On Superhuman Pilots and Emergency Landings

propplane.02022012.jpgToday's Atlantic Wire has a fascinating item about a pilot-and-flight-instructor duo who landed their small plane safely, in Mexico, after its propeller broke off (right). The original YouTube video, from a little more than a year ago, is here; it shows the in-cockpit view when things suddenly became very quiet inside a single-engine Cessna 172, and the pilots glided the plane to a safe landing on an empty road.

The video itself is interesting enough, but there were two extra items I thought worth highlighting. One is the headline on the Atlantic Wire item: "Superhuman Pilot Lands a Plane After Propeller Falls Off." The pilots certainly were level-headed and skillful in doing what they needed to do -- with two very frightened passengers in the rear. But this was "superhuman" only in the sense that everything involving aviation is. Any person who has earned a pilot's certificate has been forced to practice for this kind of emergency countless times. And glider-plane pilots of course land this way after every single flight. [*See update below.]

I mention this because it underscores the difference between what is actually hard / dangerous / problematic in the flying world, and what seems hard or dangerous from the lay perspective. If an engine fails when you're flying, that is never good. But contrary to what most people would assume, it is an immediate, life-threatening emergency only if it happens soon after takeoff, when you are closest to the ground and have the least time to respond. The higher up you are, the better -- because then you have the longest time to set up the plane to descend as slowly as possible, as a glider, and pick out the site you would like to aim for.

Every airplane is designed to glide through the air, rather than simply plummet, if the power is cut. And for each model of airplane, there is a "best glide speed," the airspeed that maximizes its gliding distance without power as it inevitably descends. As a pilot you have to know that by memory (for the plane I fly, it is 88 knots) -- and be prepared, as the first reaction to an engine failure, to configure the plane for that speed. Then you start looking around, as the pilots in Mexico did, for the most promising (flattest, safest, least obstructed) site you can glide to. Every pilot has repeatedly practiced such "power-off forced landings," and been examined on them many times. The stress level in practice is obviously different from the for-real pressure of a propeller actually coming off. In practice or a check ride, the instructor will typically pull the throttle and keep his hand over it, saying "OK, you've got no power, what do you do...?" Then you'll either take the plane all the way to a power-off landing, if you're near an airport, or restore the power when you're close to the ground. In 15 years, I've never had to do a "for real" power-off landing, though I've practiced them often.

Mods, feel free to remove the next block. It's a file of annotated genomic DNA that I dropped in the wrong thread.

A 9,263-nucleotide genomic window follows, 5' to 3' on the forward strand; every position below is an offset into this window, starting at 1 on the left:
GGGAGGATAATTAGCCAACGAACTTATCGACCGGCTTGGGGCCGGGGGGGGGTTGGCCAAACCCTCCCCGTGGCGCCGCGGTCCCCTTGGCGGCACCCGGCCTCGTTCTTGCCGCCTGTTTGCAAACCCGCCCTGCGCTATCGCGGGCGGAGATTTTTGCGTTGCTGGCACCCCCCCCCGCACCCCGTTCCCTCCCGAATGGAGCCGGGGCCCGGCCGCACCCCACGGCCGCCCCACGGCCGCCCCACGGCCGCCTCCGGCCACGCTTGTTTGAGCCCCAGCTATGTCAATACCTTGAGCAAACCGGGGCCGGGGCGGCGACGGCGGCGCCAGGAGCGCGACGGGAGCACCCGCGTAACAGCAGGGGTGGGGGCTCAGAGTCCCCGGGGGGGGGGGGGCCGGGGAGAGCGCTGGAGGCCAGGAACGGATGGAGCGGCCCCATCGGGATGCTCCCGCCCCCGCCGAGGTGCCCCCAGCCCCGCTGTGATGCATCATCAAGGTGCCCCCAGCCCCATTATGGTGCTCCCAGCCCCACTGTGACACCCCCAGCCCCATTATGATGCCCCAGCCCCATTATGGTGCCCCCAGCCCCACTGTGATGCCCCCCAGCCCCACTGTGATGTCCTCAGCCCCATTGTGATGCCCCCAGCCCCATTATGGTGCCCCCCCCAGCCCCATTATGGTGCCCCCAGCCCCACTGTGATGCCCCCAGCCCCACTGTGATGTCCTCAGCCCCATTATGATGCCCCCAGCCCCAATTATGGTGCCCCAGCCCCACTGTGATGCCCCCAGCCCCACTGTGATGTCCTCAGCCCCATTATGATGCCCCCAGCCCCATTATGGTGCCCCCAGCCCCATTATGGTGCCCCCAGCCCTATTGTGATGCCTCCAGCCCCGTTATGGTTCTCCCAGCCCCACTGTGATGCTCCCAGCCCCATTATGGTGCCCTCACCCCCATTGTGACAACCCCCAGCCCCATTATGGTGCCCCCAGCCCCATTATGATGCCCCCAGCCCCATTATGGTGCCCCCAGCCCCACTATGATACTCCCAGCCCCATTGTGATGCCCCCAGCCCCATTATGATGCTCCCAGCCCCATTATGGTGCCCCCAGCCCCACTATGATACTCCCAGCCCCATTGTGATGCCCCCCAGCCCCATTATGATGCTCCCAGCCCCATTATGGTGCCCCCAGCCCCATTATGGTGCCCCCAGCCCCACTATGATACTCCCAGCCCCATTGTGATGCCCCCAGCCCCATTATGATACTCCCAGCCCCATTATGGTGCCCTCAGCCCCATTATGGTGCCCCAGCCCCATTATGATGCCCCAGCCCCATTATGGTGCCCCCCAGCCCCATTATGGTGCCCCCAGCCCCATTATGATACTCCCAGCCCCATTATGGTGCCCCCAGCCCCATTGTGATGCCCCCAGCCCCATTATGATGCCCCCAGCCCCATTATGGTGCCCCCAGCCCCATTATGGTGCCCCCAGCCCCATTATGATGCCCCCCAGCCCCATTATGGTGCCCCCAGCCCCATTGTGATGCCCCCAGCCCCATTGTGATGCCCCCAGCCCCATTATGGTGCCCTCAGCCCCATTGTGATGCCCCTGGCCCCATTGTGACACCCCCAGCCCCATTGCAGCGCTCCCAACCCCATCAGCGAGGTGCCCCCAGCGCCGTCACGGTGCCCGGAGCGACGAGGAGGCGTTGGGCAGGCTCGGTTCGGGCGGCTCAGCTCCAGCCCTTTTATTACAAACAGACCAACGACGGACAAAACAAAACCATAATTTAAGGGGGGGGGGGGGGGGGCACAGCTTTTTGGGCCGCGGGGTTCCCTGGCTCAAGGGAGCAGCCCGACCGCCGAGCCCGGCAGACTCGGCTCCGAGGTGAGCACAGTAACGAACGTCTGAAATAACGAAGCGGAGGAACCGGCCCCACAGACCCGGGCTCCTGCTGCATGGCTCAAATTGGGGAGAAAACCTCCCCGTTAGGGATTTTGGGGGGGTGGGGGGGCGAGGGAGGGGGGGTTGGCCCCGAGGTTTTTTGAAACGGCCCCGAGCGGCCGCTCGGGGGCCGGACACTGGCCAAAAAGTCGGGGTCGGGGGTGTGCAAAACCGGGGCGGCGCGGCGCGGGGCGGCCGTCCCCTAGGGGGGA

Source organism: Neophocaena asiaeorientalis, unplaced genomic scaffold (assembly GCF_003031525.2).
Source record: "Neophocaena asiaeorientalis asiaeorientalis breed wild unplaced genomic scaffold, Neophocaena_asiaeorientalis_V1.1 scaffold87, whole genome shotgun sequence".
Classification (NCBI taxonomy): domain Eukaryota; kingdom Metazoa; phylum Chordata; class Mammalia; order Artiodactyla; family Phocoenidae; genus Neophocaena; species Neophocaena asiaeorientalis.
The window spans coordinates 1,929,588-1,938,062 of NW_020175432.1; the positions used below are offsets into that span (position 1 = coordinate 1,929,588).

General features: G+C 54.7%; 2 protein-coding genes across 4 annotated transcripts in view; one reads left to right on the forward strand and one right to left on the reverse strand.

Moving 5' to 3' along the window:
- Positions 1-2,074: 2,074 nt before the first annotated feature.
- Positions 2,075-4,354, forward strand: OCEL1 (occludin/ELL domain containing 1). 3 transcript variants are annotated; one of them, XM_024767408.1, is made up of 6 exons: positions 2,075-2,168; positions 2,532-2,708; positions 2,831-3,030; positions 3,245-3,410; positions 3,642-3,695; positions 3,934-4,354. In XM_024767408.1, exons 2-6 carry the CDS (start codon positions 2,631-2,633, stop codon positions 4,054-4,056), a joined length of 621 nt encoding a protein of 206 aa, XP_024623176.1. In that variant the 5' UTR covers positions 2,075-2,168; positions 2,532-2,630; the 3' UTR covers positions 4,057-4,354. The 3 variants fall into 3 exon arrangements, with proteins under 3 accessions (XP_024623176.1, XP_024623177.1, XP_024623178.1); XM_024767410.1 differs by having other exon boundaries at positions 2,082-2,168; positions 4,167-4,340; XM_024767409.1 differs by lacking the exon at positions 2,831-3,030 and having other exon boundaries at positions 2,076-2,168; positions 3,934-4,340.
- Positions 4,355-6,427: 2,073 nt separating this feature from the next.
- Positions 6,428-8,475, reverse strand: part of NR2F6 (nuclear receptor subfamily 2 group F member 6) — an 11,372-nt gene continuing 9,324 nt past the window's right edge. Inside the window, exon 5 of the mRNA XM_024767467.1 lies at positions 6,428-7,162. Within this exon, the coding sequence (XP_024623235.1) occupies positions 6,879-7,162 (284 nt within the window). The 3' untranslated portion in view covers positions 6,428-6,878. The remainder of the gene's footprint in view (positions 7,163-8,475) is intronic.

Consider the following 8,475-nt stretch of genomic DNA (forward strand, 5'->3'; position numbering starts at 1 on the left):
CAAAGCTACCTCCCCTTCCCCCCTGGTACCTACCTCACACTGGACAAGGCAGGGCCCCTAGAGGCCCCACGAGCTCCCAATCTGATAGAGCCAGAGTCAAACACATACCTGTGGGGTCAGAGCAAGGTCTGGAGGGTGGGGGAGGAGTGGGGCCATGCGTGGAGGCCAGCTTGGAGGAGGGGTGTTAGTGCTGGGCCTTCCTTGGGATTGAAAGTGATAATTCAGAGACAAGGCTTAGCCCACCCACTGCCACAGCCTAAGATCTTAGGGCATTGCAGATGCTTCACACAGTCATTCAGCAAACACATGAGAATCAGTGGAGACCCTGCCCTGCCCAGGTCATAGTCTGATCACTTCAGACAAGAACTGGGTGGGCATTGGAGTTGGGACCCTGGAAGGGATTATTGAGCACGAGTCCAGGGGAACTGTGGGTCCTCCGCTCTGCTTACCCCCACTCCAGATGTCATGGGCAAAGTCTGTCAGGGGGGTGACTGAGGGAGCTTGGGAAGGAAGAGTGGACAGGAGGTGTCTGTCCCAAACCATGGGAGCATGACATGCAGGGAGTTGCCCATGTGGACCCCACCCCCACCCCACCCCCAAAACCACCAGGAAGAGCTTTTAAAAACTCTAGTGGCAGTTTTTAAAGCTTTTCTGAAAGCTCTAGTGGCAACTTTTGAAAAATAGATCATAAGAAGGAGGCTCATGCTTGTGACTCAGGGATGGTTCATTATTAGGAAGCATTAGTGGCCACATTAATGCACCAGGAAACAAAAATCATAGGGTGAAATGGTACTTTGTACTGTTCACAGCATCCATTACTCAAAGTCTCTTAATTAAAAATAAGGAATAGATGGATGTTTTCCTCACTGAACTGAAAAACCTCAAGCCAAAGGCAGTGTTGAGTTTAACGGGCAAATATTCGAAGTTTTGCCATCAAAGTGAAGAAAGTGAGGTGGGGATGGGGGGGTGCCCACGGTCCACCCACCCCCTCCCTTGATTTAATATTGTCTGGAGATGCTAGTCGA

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James Fallows is a national correspondent for The Atlantic and has written for the magazine since the late 1970s. He has reported extensively from outside the United States and once worked as President Carter's chief speechwriter. His latest book is China Airborne. More

James Fallows is based in Washington as a national correspondent for The Atlantic. He has worked for the magazine for nearly 30 years and in that time has also lived in Seattle, Berkeley, Austin, Tokyo, Kuala Lumpur, Shanghai, and Beijing. He was raised in Redlands, California, received his undergraduate degree in American history and literature from Harvard, and received a graduate degree in economics from Oxford as a Rhodes scholar. In addition to working for The Atlantic, he has spent two years as chief White House speechwriter for Jimmy Carter, two years as the editor of US News & World Report, and six months as a program designer at Microsoft. He is an instrument-rated private pilot. He is also now the chair in U.S. media at the U.S. Studies Centre at the University of Sydney, in Australia.

Fallows has been a finalist for the National Magazine Award five times and has won once; he has also won the American Book Award for nonfiction and a N.Y. Emmy award for the documentary series Doing Business in China. He was the founding chairman of the New America Foundation. His recent books Blind Into Baghdad (2006) and Postcards From Tomorrow Square (2009) are based on his writings for The Atlantic. His latest book is China Airborne. He is married to Deborah Fallows, author of the recent book Dreaming in Chinese. They have two married sons.

Fallows welcomes and frequently quotes from reader mail sent via the "Email" button below. Unless you specify otherwise, we consider any incoming mail available for possible quotation -- but not with the sender's real name unless you explicitly state that it may be used. If you are wondering why Fallows does not use a "Comments" field below his posts, please see previous explanations here and here.

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